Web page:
Refugees Detained at Airports After Trump Order
Iraqis stopped at JFK had valid visas
By Rob Quinn,  Newser Staff
Posted Jan 28, 2017 10:12 AM CST
FILE - In this Jan. 25, 2017 file photo, Muslim women shout slogans during a rally against President Donald Trump's order cracking down on immigrants living in the U.S. at Washington Square Park in New...   (AP Photo/Andres Kudacki)
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(Newser) – President Trump's executive order shutting down the US refugee program and banning entry for citizen of seven Muslim-majority countries is now in effect—and some travelers whose flights took off before the order was signed have found themselves detained at American airports after landing. Lawyers say the detainees include two Iraqi men detained at JFK Friday night, the New York Times reports. One of the men worked for the US as an interpreter and engineer in Iraq for a decade after the 2003 invasion. Lawyers tell the Times they were not allowed to meet with the men and when they asked a border agent who they could speak to, they were told: "Call the president. Call Mr. Trump." In other coverage:

  • Lawyers for the two detained Iraqis, Hameed Khalid Darweesh and Haider Sameer Abdulkaleq Alshawi, are suing Trump and the US government in what CNN reports is the first legal challenge to the executive order. Darweesh, the former US employee, had a special immigrant visa and Alshawi had a visa to join his wife and son, who were granted refugee status because the wife worked for the US military. The lawyers say it is unlawful for the US to detain people with valid visas.

  • The Arab Anti-Discrimination Committee says people from the countries named in the Trump order—Iraq, Iran, Syria, Sudan, Somalia, Yemen, and Libya—are being held in the US or banned from boarding US-bound flights even if they have green cards, the New York Daily News reports. The group says it has warned people from those countries already in the US to avoid leaving the country. The order Trump signed Friday bans entry for 90 days, but it could be extended indefinitely.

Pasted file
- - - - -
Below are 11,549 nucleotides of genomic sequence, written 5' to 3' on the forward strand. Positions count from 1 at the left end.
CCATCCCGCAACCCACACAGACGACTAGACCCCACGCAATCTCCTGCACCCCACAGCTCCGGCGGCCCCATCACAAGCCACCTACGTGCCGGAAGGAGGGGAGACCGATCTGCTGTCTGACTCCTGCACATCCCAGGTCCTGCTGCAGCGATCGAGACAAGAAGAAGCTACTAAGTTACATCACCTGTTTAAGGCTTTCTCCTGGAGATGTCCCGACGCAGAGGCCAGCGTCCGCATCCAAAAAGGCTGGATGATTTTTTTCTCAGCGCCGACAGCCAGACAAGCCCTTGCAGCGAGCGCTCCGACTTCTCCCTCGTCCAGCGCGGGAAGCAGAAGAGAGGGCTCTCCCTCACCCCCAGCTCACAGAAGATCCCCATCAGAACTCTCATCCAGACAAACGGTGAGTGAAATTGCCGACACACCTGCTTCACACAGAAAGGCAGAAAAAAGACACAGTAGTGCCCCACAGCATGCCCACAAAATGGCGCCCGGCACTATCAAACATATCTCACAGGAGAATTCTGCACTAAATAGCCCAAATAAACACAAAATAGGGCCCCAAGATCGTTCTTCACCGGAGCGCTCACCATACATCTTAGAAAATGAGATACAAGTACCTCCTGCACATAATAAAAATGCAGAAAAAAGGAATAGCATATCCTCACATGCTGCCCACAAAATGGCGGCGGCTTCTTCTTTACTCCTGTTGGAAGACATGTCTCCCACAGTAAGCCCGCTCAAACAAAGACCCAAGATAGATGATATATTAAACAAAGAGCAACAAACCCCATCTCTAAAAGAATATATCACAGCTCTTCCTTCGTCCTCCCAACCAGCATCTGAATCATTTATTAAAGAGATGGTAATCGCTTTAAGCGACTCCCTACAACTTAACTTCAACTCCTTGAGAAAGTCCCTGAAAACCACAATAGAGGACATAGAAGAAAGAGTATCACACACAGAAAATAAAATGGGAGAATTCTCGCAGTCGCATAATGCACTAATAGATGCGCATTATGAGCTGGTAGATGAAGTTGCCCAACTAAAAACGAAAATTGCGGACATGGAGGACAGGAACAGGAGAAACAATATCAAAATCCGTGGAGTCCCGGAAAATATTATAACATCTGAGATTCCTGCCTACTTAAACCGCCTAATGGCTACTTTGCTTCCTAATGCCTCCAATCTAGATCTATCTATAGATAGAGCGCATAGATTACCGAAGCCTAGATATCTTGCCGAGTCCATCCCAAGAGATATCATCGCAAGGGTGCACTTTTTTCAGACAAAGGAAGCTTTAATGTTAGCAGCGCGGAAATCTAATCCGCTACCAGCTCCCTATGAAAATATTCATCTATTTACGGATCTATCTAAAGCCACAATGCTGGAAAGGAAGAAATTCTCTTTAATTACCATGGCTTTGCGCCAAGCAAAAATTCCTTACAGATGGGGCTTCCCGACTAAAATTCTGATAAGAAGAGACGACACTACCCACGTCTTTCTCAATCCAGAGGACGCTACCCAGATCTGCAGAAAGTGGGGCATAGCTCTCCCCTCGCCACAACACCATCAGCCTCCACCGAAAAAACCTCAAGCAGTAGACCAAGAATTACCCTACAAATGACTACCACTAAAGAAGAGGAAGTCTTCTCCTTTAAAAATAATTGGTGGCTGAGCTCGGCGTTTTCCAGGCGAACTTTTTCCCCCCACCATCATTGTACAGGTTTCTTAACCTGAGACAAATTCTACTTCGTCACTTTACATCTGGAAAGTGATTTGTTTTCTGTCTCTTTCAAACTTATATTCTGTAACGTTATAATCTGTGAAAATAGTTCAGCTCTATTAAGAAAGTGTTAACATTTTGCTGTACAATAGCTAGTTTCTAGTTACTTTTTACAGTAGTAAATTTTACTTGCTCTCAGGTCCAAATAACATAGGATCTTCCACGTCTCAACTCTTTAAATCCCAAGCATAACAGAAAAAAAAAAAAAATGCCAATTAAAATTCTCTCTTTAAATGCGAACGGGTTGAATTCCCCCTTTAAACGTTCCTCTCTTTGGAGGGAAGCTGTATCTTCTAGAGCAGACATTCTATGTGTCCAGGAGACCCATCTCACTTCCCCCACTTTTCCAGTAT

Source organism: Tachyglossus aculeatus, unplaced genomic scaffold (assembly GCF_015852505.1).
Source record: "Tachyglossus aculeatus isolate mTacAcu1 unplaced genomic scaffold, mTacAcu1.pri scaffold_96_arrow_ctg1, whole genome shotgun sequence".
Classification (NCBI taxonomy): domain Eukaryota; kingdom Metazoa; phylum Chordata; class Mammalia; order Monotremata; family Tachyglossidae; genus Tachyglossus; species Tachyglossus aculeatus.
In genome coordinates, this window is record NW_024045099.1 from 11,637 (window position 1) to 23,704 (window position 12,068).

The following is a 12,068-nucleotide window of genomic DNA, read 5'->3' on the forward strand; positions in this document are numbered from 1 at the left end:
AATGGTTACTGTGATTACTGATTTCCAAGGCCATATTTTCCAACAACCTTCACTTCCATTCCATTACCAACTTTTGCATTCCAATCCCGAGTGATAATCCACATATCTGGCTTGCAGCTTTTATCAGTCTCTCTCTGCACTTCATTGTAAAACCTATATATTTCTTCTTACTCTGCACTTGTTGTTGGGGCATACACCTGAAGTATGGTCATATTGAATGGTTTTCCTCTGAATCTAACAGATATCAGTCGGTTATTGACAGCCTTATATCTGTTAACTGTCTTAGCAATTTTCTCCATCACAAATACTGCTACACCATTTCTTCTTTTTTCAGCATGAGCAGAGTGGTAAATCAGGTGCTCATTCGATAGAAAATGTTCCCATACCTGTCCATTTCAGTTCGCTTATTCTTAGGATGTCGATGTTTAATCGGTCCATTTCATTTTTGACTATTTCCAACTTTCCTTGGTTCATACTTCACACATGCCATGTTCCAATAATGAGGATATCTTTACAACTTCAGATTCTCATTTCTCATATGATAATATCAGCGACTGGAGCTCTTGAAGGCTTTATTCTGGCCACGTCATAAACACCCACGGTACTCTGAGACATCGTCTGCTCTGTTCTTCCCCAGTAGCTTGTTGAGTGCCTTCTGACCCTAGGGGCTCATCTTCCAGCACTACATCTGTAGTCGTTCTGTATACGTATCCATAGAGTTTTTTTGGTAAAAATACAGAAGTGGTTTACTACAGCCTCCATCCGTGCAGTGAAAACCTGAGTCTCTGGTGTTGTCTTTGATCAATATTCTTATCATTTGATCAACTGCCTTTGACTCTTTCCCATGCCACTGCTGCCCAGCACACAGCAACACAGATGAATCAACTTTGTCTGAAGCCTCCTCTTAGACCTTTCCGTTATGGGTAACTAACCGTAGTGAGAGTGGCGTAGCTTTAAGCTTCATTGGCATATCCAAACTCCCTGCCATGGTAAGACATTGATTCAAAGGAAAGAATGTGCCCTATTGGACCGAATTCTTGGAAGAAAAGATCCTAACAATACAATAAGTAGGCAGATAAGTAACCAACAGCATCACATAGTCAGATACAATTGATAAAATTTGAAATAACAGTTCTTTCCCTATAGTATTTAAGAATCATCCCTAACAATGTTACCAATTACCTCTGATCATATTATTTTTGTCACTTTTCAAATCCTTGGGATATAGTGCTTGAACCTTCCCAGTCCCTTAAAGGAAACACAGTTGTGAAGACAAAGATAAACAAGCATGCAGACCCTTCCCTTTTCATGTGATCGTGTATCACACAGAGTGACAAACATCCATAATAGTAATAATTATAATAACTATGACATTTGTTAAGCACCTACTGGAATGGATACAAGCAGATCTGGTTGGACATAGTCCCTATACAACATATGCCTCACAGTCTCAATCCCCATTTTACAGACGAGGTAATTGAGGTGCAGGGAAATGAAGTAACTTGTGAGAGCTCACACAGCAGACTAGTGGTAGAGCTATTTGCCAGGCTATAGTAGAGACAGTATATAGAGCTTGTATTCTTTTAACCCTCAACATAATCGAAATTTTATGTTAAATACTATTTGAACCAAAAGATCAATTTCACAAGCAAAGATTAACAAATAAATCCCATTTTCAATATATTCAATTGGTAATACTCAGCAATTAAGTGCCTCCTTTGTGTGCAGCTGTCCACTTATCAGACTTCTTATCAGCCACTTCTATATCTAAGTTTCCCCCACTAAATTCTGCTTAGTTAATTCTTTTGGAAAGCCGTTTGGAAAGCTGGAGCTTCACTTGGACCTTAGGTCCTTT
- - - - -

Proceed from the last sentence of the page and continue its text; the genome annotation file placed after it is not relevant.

• The AP reports that officials in Cairo say seven migrants, six from Iraq and one from Yemen, were prevented from boarding a US-bound EgyptAir plane after officials at Cairo airport called the US for guidance.
  • The move has caused anger in the affected countries, with some saying they have already scrapped plans to study or work in the US. "This is a stupid, terrible decision which will hurt the American people more than us or anybody else, because it shows that this president can't manage people, politics, or global relationships," Najeed Haidari, a Yemeni-American security manager for an oil company, tells Reuters.
  • Thousands of academics, including a dozen Nobel laureates, have signed a petition opposing the Trump order as a discriminatory move that is detrimental to US interests and causes undue hardship to fellow academics from affected countries, the Washington Post reports. Organizers say they are getting 10 emails a minute.
  • Bloomberg reports that Google ordered employees from affected countries who were traveling outside the US when the order was issued to try to get back as quickly as possible. The company has strongly advised employees from those countries who are still in the US to avoid travel.
  • Trump's order is illegal under a 1965 law that followed the "long and shameful history in this country of barring immigrants based on where they came from," David J. Bier writes in an op-ed at the New York Times. The Nationality Act that Lyndon Johnson signed into law states that no person could be "discriminated against in the issuance of an immigrant visa because of the person's race, sex, nationality, place of birth, or place of residence," and courts have affirmed the law in previous cases, Bier writes.

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